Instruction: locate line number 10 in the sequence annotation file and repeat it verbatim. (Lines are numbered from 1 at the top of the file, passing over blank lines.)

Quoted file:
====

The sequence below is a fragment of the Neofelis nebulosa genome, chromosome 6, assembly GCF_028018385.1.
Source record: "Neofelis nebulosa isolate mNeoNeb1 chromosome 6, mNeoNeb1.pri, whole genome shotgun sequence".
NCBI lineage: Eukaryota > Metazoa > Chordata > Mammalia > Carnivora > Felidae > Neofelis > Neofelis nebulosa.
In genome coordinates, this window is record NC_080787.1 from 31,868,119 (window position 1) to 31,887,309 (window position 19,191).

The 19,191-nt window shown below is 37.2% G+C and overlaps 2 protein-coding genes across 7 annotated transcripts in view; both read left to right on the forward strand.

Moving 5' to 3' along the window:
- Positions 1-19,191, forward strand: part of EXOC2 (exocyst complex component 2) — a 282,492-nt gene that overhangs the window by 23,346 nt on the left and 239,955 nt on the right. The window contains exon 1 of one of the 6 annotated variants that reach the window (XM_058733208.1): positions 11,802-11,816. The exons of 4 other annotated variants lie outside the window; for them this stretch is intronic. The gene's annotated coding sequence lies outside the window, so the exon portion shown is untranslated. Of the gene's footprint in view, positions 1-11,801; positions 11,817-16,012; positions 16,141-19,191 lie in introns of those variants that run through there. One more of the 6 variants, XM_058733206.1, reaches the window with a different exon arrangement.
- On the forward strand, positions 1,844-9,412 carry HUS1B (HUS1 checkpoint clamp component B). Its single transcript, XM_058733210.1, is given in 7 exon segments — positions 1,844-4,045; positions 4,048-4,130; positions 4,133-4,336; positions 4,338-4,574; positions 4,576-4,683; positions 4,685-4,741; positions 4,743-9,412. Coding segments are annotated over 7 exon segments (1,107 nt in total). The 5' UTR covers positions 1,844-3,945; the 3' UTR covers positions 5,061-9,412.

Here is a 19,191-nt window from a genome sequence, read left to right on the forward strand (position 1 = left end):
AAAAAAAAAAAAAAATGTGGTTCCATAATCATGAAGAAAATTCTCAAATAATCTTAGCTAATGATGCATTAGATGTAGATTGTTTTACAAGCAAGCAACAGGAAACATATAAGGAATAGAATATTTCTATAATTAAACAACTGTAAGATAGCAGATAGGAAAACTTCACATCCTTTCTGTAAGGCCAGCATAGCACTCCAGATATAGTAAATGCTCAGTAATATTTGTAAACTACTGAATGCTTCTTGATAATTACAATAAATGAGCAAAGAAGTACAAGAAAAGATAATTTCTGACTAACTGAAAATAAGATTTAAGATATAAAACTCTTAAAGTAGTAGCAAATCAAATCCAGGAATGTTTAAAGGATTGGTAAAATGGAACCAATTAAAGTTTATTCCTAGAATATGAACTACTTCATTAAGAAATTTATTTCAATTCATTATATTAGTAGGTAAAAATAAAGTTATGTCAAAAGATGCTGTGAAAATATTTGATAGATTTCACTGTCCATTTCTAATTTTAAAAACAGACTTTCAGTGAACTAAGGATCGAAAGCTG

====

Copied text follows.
AAAAAAAAAAAAAAATGTGGTTCCATAATCATGAAGAAAATTCTCAAATAATCTTAGCTAATGATGCATTAGATGTAGATTGTTTTACAAGCAAGCAACAGGAAACATATAAGGAATAGAATATTTCTATAATTAAACAACTGTAAGATAGCAGATAGGAAAACTTCACATCCTTTCTGTAAGGCCAGCATAGCACTCCAGATATAGTAAATGCTCAGTAATATTTGTAAACTACTGAATGCTTCTTGATAATTACAATAAATGAGCAAAGAAGTACAAGAAAAGATAATTTCTGACTAACTGAAAATAAGATTTAAGATATAAAACTCTTAAAGTAGTAGCAAATCAAATCCAGGAATGTTTAAAGGATTGGTAAAATGGAACCAATTAAAGTTTATTCCTAGAATATGAACTACTTCATTAAGAAATTTATTTCAATTCATTATATTAGTAGGTAAAAATAAAGTTATGTCAAAAGATGCTGTGAAAATATTTGATAGATTTCACTGTCCATTTCTAATTTTAAAAACAGACTTTCAGTGAACTAAGGATCGAAAGCTG